In order to stock up on fuel and supplies for the humans’ long trek across the galaxy, the Galactica sends three of its best combat pilots—serious Apollo (Richard Hatch, just off THE STREETS OF SAN FRANCISCO), Adama’s son; wisecracking, cigar-smoking Starbuck (Dirk Benedict, previously on the shortlived CHOPPER ONE); and trusty Boomer (Herbert Jefferson, Jr.)—to scout a planet called Carillon, which is said to be rich in food and water. It’s also inhabited by a reptilian species called Ovions, which have, unbeknownst to the Galactica, entered into an agreement with the Cylons, which lie patiently in wait.

Larson also introduces several more characters who would become important to the Galactica mythos, including journalist Serina (Jane Seymour, later DR. QUINN, MEDICINE WOMAN), who became Apollo’s love interest; her young son Boxey (Noah Hathaway); traitor Baltar (the delicious John Colicos); Adama’s exotically gorgeous daughter Athena (Jensen); prostitute Cassiopeia (Laurette Spang); Adama’s dignified second-in-command Tigh (Terry Carter); corrupt councilman Uri (Ray Milland); and, as much as we’d like to forget it, Boxey’s robot pet, a “daggit” named Muffit.

Before BATTLESTAR GALACTICA could be released, Universal battled a lawsuit initiated by 20th Century-Fox, which claimed that the property was a ripoff of Star Wars. Which it was. However, it was hardly the only film project to be highly influenced by George Lucas’ blockbuster, and the suit was settled out of court. (Universal was really wearing down lawyers in those days, getting the Italian production GREAT WHITE barred from U.S. theaters as a ripoff of JAWS.)

In some ways, BATTLESTAR GALACTICA equals its illegitimate parent. John Dykstra, who orchestrated STAR WARS’ Oscar-winning visual effects, did such a wonderful job creating BATTLESTAR GALACTICA’s elaborate models, dogfights, and matte work on a TV-sized palette that he earned a producer credit. Stu Phillips’ marvelous score, performed by the Los Angeles Philharmonic, provides a sense of majesty that few other television shows have matched. And Richard A. Colla, who receives sole directorial credit, is a far better director than Lucas.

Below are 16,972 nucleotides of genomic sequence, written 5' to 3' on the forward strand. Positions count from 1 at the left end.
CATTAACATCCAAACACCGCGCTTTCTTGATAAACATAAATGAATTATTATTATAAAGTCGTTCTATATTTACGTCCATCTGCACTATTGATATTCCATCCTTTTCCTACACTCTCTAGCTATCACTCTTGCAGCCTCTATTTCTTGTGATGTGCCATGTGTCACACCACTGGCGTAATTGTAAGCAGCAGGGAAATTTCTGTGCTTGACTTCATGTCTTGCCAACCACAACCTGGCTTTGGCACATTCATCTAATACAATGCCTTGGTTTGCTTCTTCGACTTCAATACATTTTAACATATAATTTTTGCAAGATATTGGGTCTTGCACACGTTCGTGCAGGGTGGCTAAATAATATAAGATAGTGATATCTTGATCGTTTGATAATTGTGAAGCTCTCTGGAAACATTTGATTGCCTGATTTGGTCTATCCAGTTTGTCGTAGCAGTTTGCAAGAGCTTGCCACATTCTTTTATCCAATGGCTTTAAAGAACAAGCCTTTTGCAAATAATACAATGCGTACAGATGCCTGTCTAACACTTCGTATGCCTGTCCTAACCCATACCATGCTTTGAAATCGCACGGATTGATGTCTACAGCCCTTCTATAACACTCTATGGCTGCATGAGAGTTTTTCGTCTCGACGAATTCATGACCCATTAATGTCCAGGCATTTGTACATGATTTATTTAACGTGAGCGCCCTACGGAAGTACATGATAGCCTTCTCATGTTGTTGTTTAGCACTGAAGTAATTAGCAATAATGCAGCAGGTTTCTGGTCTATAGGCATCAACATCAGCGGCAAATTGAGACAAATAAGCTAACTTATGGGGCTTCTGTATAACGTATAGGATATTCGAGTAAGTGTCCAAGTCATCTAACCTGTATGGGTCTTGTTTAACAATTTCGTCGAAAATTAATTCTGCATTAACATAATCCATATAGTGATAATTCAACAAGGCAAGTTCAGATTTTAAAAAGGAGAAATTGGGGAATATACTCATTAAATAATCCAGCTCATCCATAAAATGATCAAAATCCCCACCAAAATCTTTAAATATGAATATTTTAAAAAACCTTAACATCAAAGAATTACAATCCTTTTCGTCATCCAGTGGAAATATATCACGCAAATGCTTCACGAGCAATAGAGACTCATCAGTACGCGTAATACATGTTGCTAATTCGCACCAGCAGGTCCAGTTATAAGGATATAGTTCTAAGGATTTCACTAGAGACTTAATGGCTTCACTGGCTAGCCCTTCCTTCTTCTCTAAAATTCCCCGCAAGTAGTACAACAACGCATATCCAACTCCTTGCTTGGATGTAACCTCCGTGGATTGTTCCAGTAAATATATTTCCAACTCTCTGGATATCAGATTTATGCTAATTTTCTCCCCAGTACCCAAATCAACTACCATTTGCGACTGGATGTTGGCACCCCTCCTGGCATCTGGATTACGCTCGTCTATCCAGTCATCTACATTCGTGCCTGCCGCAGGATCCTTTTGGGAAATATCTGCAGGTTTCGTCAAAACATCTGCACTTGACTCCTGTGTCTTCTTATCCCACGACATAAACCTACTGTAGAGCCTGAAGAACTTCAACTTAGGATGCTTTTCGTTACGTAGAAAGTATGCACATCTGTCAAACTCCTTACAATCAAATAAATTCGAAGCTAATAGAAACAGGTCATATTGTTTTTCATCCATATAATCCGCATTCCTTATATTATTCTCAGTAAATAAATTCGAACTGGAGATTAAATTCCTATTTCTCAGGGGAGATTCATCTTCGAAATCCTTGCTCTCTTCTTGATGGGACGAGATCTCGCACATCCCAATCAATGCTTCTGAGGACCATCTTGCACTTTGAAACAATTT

ABC fired Colla (ZIG ZAG) midway through the expansive 69-day shoot and replaced him with episodic TV journeyman Alan J. Levi (BLOOD SONG). The network feared Colla’s approach was too cinematic, shooting too few close-ups for ABC’s tastes and spending too much time setting up elaborate camera moves and lighting effects. Of course, it is precisely Colla’s attention to detail and quality that sets the pilot apart from the disappointing and childish TV series that followed. The style Colla set was ignored by series directors and ABC, which thought of BATTLESTAR GALACTICA as a mere kiddie show—which is exactly what they got, unfortunately.

Awash in affecting dramatic scenes of tragedy, terrorism, and mass destruction, but still propelled by a grand sense of optimism, hope, and humanity, BATTLESTAR GALACTICA is as relevant now as it was in 1978.

1 comment:

Andy said...

I loved this show in syndication as a kid and got the DVD box when it came ten years back. There is such a stylistic difference between the pilot and what followed, like you said. I didn't realize when I was a kid that virtually all of Dykstra's effects shots were filmed for the pilot and then repurposed ad nauseum by ABC to save money for the next 20-odd episodes. Great write up.